@Chandan: Thank you for your comment. Glad you enjoyed the post!

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By Nithya on  
Tuesday, September 24, 2013 4:41 PM

Thank you for your response. I think the lack of positive comments has a lot to do with the current times, in this age of instant gratification of practically every whim and fancy, people believe that they are entitled to the best, anything and everything that is offered would not match up to the monumental expectations that consumers have!!

Despite this seemingly insurmountable challenge, there are companies that build a reputation of great service. I think that they do it by offering exceptional customer service, which they achieve by having a combination of the best customer service personnel available, in addition to giving them the freedom to use their intelligence to deal with a customer's complaints in the way they see best to arrive at a mutually acceptable solution. When your front-line customer facing staff are limited to offering standard responses and not expected to think on their feet, a customer is bound to get frustrated by what they know are rote responses.

I have to say that I have been most impressed with the service I received when:
1. The person responding was quick to grasp my query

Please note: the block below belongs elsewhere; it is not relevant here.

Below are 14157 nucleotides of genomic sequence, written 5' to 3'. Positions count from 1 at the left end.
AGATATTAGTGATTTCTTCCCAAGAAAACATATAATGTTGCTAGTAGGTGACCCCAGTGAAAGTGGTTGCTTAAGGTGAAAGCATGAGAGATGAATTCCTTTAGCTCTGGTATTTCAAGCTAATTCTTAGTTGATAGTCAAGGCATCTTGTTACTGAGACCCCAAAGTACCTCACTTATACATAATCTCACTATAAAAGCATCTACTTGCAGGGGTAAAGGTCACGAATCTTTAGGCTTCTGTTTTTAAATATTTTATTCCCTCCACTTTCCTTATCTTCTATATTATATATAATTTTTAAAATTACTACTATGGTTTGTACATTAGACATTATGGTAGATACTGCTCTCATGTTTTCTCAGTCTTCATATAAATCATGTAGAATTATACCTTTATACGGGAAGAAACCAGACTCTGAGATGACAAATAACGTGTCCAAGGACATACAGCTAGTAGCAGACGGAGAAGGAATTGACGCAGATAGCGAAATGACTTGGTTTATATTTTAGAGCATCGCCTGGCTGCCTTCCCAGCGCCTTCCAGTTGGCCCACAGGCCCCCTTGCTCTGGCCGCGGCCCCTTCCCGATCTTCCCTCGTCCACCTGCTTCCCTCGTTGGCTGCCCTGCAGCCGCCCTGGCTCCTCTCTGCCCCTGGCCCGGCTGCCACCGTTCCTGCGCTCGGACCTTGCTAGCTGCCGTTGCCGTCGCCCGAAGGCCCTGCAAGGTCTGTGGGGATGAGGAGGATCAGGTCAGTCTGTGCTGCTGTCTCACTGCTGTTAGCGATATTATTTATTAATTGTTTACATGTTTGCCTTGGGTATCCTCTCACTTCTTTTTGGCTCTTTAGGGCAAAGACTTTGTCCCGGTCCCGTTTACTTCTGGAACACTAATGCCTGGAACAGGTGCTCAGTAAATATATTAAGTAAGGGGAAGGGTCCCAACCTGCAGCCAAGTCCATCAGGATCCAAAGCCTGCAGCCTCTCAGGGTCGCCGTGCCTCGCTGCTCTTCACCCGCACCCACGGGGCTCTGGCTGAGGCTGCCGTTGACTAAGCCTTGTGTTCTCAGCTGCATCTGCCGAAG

2. Offered me an immediate solution or give me a time-frame by when I can expect one
3. Kept me posted of progress and the resolution to my query
4. Was open to asking questions and feedback without necessarily sticking to a "script".

This kind of service can even make an irate customer sing your praises and as I said before such service will be mentioned and appreciated. The reason being that despite apparently starting off on the wrong foot, you were able to not only resolve the issue but you also did it in a manner that made your customer feel valued. And that is what matters!

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By Nilanjan Chaudhuri on  
Wednesday, September 25, 2013 6:05 PM

I agree Nithya, it is indeed all about the "customer". A business should focus on the question, "What can I do today that will make my customer know that I care?" and then go about implementing all the answers that make sense. While it is true that we cannot please everyone, we can keep trying by really knowing our customers!

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By Nithya on  
Saturday, September 28, 2013 1:19 PM

Absolutely! We indeed have to keep trying to make customers feel important, valued and happy.